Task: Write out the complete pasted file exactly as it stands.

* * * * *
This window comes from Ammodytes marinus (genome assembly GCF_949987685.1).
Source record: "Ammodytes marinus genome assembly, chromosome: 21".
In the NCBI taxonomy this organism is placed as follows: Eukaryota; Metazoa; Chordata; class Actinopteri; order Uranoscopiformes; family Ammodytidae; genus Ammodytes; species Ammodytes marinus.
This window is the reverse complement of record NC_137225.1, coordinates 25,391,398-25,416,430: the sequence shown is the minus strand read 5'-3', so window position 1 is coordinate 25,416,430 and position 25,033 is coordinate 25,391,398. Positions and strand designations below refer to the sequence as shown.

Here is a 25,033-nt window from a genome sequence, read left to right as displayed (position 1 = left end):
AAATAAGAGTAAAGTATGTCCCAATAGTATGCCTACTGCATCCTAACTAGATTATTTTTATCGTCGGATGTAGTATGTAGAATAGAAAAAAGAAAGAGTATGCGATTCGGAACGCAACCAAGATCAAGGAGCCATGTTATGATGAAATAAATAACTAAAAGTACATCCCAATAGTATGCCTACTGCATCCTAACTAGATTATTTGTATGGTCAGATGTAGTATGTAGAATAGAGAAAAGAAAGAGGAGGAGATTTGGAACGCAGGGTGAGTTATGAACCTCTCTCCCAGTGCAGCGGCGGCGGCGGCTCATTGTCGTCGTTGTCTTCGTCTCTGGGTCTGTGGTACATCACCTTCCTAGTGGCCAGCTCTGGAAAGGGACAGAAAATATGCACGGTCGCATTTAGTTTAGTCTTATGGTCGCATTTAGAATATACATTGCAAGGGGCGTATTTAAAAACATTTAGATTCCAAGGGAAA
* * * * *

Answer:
This window comes from Ammodytes marinus (genome assembly GCF_949987685.1).
Source record: "Ammodytes marinus genome assembly, chromosome: 21".
In the NCBI taxonomy this organism is placed as follows: Eukaryota; Metazoa; Chordata; class Actinopteri; order Uranoscopiformes; family Ammodytidae; genus Ammodytes; species Ammodytes marinus.
This window is the reverse complement of record NC_137225.1, coordinates 25,391,398-25,416,430: the sequence shown is the minus strand read 5'-3', so window position 1 is coordinate 25,416,430 and position 25,033 is coordinate 25,391,398. Positions and strand designations below refer to the sequence as shown.

Here is a 25,033-nt window from a genome sequence, read left to right as displayed (position 1 = left end):
AAATAAGAGTAAAGTATGTCCCAATAGTATGCCTACTGCATCCTAACTAGATTATTTTTATCGTCGGATGTAGTATGTAGAATAGAAAAAAGAAAGAGTATGCGATTCGGAACGCAACCAAGATCAAGGAGCCATGTTATGATGAAATAAATAACTAAAAGTACATCCCAATAGTATGCCTACTGCATCCTAACTAGATTATTTGTATGGTCAGATGTAGTATGTAGAATAGAGAAAAGAAAGAGGAGGAGATTTGGAACGCAGGGTGAGTTATGAACCTCTCTCCCAGTGCAGCGGCGGCGGCGGCTCATTGTCGTCGTTGTCTTCGTCTCTGGGTCTGTGGTACATCACCTTCCTAGTGGCCAGCTCTGGAAAGGGACAGAAAATATGCACGGTCGCATTTAGTTTAGTCTTATGGTCGCATTTAGAATATACATTGCAAGGGGCGTATTTAAAAACATTTAGATTCCAAGGGAAA